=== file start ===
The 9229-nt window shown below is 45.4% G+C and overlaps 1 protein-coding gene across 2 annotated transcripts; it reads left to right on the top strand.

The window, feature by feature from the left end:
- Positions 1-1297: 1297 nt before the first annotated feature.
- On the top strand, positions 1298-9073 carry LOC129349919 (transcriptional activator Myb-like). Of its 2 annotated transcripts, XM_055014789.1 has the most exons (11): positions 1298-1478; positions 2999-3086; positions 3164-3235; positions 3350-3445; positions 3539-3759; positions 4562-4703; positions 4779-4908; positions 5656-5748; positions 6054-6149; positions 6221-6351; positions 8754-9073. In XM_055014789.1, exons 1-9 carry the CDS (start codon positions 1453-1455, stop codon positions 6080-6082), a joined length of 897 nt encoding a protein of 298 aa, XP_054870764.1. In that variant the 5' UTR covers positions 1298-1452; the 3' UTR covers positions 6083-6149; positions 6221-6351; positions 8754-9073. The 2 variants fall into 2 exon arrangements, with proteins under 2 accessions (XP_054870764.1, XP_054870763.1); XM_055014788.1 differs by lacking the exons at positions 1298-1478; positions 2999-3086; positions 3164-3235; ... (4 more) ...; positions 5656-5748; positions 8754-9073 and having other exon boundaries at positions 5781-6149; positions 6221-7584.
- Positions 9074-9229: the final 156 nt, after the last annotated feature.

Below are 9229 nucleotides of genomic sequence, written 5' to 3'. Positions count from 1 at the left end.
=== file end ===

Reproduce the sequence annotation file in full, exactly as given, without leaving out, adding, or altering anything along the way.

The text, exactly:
The 9229-nt window shown below is 45.4% G+C and overlaps 1 protein-coding gene across 2 annotated transcripts; it reads left to right on the top strand.

The window, feature by feature from the left end:
- Positions 1-1297: 1297 nt before the first annotated feature.
- On the top strand, positions 1298-9073 carry LOC129349919 (transcriptional activator Myb-like). Of its 2 annotated transcripts, XM_055014789.1 has the most exons (11): positions 1298-1478; positions 2999-3086; positions 3164-3235; positions 3350-3445; positions 3539-3759; positions 4562-4703; positions 4779-4908; positions 5656-5748; positions 6054-6149; positions 6221-6351; positions 8754-9073. In XM_055014789.1, exons 1-9 carry the CDS (start codon positions 1453-1455, stop codon positions 6080-6082), a joined length of 897 nt encoding a protein of 298 aa, XP_054870764.1. In that variant the 5' UTR covers positions 1298-1452; the 3' UTR covers positions 6083-6149; positions 6221-6351; positions 8754-9073. The 2 variants fall into 2 exon arrangements, with proteins under 2 accessions (XP_054870764.1, XP_054870763.1); XM_055014788.1 differs by lacking the exons at positions 1298-1478; positions 2999-3086; positions 3164-3235; ... (4 more) ...; positions 5656-5748; positions 8754-9073 and having other exon boundaries at positions 5781-6149; positions 6221-7584.
- Positions 9074-9229: the final 156 nt, after the last annotated feature.

Below are 9229 nucleotides of genomic sequence, written 5' to 3'. Positions count from 1 at the left end.